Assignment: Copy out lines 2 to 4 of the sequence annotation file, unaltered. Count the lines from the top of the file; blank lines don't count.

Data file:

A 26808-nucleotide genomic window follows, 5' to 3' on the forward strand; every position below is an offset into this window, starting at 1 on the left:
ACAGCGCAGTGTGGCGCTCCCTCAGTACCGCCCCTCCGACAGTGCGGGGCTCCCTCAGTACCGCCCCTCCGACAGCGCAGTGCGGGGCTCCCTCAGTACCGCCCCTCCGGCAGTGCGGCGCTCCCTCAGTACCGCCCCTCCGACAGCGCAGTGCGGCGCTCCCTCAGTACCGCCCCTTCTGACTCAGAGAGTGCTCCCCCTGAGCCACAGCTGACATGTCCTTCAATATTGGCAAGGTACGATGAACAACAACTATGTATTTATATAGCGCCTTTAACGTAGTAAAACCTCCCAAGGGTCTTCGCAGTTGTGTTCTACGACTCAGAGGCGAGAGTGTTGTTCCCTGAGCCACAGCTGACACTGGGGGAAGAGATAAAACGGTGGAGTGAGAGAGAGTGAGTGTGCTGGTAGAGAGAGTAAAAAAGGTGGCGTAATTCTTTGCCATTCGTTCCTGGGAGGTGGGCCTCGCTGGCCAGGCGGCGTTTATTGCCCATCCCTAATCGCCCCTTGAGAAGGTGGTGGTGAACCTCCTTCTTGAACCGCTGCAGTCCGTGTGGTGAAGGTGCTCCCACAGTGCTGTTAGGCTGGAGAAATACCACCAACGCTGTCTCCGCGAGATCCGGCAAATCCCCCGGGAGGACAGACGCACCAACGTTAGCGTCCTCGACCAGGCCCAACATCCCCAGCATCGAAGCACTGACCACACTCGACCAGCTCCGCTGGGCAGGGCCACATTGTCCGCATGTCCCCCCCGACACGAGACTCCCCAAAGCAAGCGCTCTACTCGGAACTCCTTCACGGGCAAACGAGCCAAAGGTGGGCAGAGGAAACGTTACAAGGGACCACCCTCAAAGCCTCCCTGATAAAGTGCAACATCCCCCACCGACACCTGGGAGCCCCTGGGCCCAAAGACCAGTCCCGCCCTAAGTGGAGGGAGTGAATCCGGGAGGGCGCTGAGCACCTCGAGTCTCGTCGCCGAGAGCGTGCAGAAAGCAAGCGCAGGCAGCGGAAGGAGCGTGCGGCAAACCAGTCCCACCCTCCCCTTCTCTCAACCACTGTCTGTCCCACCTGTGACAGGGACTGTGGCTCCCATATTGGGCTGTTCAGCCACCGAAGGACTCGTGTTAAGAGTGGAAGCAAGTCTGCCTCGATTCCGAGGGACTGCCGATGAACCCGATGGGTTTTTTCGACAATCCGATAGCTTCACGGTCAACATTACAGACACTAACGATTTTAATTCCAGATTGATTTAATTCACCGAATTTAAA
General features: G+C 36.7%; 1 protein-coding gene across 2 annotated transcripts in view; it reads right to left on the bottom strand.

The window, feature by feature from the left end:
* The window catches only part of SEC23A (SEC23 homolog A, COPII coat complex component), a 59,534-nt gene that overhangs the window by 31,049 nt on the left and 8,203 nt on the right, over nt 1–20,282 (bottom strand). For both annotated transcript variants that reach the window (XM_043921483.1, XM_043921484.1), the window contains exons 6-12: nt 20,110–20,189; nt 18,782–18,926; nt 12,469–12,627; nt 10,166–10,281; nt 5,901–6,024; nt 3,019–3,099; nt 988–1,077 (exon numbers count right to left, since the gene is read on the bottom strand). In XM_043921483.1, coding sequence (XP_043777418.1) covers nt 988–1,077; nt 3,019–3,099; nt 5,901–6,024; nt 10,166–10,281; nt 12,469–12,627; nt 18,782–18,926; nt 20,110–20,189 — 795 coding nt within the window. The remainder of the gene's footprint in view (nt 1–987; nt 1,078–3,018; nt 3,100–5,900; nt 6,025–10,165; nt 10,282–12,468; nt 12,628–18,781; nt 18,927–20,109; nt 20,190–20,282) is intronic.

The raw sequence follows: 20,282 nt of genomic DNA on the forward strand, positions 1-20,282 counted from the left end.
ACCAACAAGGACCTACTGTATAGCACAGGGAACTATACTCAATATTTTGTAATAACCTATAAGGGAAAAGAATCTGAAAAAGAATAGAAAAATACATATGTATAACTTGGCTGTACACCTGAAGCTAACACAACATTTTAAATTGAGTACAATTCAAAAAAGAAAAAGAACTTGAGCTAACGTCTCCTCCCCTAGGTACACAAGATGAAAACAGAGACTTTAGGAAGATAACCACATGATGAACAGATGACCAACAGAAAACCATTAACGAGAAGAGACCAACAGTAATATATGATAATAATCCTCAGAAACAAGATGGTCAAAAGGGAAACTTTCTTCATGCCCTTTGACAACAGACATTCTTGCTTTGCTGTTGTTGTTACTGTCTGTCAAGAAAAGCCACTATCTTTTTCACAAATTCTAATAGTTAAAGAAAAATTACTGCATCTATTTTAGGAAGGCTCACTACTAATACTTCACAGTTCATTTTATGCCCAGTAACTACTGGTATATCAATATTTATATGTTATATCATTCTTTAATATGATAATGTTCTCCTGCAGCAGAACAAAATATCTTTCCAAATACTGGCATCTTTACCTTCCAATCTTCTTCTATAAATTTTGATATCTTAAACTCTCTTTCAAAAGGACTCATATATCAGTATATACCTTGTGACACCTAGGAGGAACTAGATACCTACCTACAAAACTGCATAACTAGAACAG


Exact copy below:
ACAGCGCAGTGTGGCGCTCCCTCAGTACCGCCCCTCCGACAGTGCGGGGCTCCCTCAGTACCGCCCCTCCGACAGCGCAGTGCGGGGCTCCCTCAGTACCGCCCCTCCGGCAGTGCGGCGCTCCCTCAGTACCGCCCCTCCGACAGCGCAGTGCGGCGCTCCCTCAGTACCGCCCCTTCTGACTCAGAGAGTGCTCCCCCTGAGCCACAGCTGACATGTCCTTCAATATTGGCAAGGTACGATGAACAACAACTATGTATTTATATAGCGCCTTTAACGTAGTAAAACCTCCCAAGGGTCTTCGCAGTTGTGTTCTACGACTCAGAGGCGAGAGTGTTGTTCCCTGAGCCACAGCTGACACTGGGGGAAGAGATAAAACGGTGGAGTGAGAGAGAGTGAGTGTGCTGGTAGAGAGAGTAAAAAAGGTGGCGTAATTCTTTGCCATTCGTTCCTGGGAGGTGGGCCTCGCTGGCCAGGCGGCGTTTATTGCCCATCCCTAATCGCCCCTTGAGAAGGTGGTGGTGAACCTCCTTCTTGAACCGCTGCAGTCCGTGTGGTGAAGGTGCTCCCACAGTGCTGTTAGGCTGGAGAAATACCACCAACGCTGTCTCCGCGAGATCCGGCAAATCCCCCGGGAGGACAGACGCACCAACGTTAGCGTCCTCGACCAGGCCCAACATCCCCAGCATCGAAGCACTGACCACACTCGACCAGCTCCGCTGGGCAGGGCCACATTGTCCGCATGTCCCCCCCGACACGAGACTCCCCAAAGCAAGCGCTCTACTCGGAACTCCTTCACGGGCAAACGAGCCAAAGGTGGGCAGAGGAAACGTTACAAGGGACCACCCTCAAAGCCTCCCTGATAAAGTGCAACATCCCCCACCGACACCTGGGAGCCCCTGGGCCCAAAGACCAGTCCCGCCCTAAGTGGAGGGAGTGAATCCGGGAGGGCGCTGAGCACCTCGAGTCTCGTCGCCGAGAGCGTGCAGAAAGCAAGCGCAGGCAGCGGAAGGAGCGTGCGGCAAACCAGTCCCACCCTCCCCTTCTCTCAACCACTGTCTGTCCCACCTGTGACAGGGACTGTGGCTCCCATATTGGGCTGTTCAGCCACCGAAGGACTCGTGTTAAGAGTGGAAGCAAGTCTGCCTCGATTCCGAGGGACTGCCGATGAACCCGATGGGTTTTTTCGACAATCCGATAGCTTCACGGTCAACATTACAGACACTAACGATTTTAATTCCAGATTGATTTAATTCACCGAATTTAAA
General features: G+C 36.7%; 1 protein-coding gene across 2 annotated transcripts in view; it reads right to left on the bottom strand.

The window, feature by feature from the left end: